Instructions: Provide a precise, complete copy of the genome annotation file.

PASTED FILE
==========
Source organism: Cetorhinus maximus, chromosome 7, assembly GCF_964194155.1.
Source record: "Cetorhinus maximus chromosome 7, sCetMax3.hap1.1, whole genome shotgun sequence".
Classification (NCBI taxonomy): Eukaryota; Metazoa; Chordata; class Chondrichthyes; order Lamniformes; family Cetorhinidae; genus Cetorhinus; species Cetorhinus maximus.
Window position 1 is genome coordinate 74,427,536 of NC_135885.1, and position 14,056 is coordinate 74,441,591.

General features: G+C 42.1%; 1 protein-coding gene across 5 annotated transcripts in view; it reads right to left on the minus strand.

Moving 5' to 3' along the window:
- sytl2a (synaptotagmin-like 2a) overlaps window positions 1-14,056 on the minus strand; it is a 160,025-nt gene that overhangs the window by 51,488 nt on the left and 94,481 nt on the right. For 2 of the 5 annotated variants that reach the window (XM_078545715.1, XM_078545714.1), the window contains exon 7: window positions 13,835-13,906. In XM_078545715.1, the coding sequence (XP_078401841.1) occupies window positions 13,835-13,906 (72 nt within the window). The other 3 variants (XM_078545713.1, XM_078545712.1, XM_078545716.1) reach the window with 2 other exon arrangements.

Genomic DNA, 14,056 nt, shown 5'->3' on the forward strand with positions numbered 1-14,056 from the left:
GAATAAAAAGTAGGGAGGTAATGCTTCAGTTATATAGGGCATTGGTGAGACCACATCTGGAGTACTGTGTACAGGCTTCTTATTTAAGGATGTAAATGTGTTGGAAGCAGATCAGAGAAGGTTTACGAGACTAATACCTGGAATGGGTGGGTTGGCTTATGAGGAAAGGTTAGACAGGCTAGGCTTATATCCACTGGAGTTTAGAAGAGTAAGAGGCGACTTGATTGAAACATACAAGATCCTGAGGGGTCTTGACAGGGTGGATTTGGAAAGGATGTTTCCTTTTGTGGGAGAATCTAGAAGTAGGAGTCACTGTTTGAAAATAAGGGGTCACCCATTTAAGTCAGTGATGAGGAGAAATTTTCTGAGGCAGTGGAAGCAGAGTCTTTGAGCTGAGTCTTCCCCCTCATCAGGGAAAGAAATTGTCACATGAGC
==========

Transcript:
Source organism: Cetorhinus maximus, chromosome 7, assembly GCF_964194155.1.
Source record: "Cetorhinus maximus chromosome 7, sCetMax3.hap1.1, whole genome shotgun sequence".
Classification (NCBI taxonomy): Eukaryota; Metazoa; Chordata; class Chondrichthyes; order Lamniformes; family Cetorhinidae; genus Cetorhinus; species Cetorhinus maximus.
Window position 1 is genome coordinate 74,427,536 of NC_135885.1, and position 14,056 is coordinate 74,441,591.

General features: G+C 42.1%; 1 protein-coding gene across 5 annotated transcripts in view; it reads right to left on the minus strand.

Moving 5' to 3' along the window:
- sytl2a (synaptotagmin-like 2a) overlaps window positions 1-14,056 on the minus strand; it is a 160,025-nt gene that overhangs the window by 51,488 nt on the left and 94,481 nt on the right. For 2 of the 5 annotated variants that reach the window (XM_078545715.1, XM_078545714.1), the window contains exon 7: window positions 13,835-13,906. In XM_078545715.1, the coding sequence (XP_078401841.1) occupies window positions 13,835-13,906 (72 nt within the window). The other 3 variants (XM_078545713.1, XM_078545712.1, XM_078545716.1) reach the window with 2 other exon arrangements.

Genomic DNA, 14,056 nt, shown 5'->3' on the forward strand with positions numbered 1-14,056 from the left:
GAATAAAAAGTAGGGAGGTAATGCTTCAGTTATATAGGGCATTGGTGAGACCACATCTGGAGTACTGTGTACAGGCTTCTTATTTAAGGATGTAAATGTGTTGGAAGCAGATCAGAGAAGGTTTACGAGACTAATACCTGGAATGGGTGGGTTGGCTTATGAGGAAAGGTTAGACAGGCTAGGCTTATATCCACTGGAGTTTAGAAGAGTAAGAGGCGACTTGATTGAAACATACAAGATCCTGAGGGGTCTTGACAGGGTGGATTTGGAAAGGATGTTTCCTTTTGTGGGAGAATCTAGAAGTAGGAGTCACTGTTTGAAAATAAGGGGTCACCCATTTAAGTCAGTGATGAGGAGAAATTTTCTGAGGCAGTGGAAGCAGAGTCTTTGAGCTGAGTCTTCCCCCTCATCAGGGAAAGAAATTGTCACATGAGC